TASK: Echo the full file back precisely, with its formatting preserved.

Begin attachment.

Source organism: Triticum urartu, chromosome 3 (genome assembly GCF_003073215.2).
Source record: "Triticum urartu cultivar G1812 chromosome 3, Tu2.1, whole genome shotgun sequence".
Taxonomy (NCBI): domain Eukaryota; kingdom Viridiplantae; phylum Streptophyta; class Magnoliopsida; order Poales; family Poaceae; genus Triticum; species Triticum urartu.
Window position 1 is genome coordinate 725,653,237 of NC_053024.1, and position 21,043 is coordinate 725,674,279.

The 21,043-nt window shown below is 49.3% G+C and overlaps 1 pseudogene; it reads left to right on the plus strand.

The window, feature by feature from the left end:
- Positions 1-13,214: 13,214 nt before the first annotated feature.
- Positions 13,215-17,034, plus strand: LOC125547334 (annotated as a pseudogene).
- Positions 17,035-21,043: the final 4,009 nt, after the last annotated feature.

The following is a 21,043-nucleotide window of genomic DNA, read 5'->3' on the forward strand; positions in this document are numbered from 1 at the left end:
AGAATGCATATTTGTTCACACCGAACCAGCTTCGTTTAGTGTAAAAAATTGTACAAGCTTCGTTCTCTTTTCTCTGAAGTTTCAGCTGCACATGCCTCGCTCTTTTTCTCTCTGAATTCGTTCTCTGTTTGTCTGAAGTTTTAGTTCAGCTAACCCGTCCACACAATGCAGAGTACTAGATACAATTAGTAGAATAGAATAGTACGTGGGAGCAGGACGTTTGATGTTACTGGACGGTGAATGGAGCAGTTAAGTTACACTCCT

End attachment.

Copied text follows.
Source organism: Triticum urartu, chromosome 3 (genome assembly GCF_003073215.2).
Source record: "Triticum urartu cultivar G1812 chromosome 3, Tu2.1, whole genome shotgun sequence".
Taxonomy (NCBI): domain Eukaryota; kingdom Viridiplantae; phylum Streptophyta; class Magnoliopsida; order Poales; family Poaceae; genus Triticum; species Triticum urartu.
Window position 1 is genome coordinate 725,653,237 of NC_053024.1, and position 21,043 is coordinate 725,674,279.

The 21,043-nt window shown below is 49.3% G+C and overlaps 1 pseudogene; it reads left to right on the plus strand.

The window, feature by feature from the left end:
- Positions 1-13,214: 13,214 nt before the first annotated feature.
- Positions 13,215-17,034, plus strand: LOC125547334 (annotated as a pseudogene).
- Positions 17,035-21,043: the final 4,009 nt, after the last annotated feature.

The following is a 21,043-nucleotide window of genomic DNA, read 5'->3' on the forward strand; positions in this document are numbered from 1 at the left end:
AGAATGCATATTTGTTCACACCGAACCAGCTTCGTTTAGTGTAAAAAATTGTACAAGCTTCGTTCTCTTTTCTCTGAAGTTTCAGCTGCACATGCCTCGCTCTTTTTCTCTCTGAATTCGTTCTCTGTTTGTCTGAAGTTTTAGTTCAGCTAACCCGTCCACACAATGCAGAGTACTAGATACAATTAGTAGAATAGAATAGTACGTGGGAGCAGGACGTTTGATGTTACTGGACGGTGAATGGAGCAGTTAAGTTACACTCCT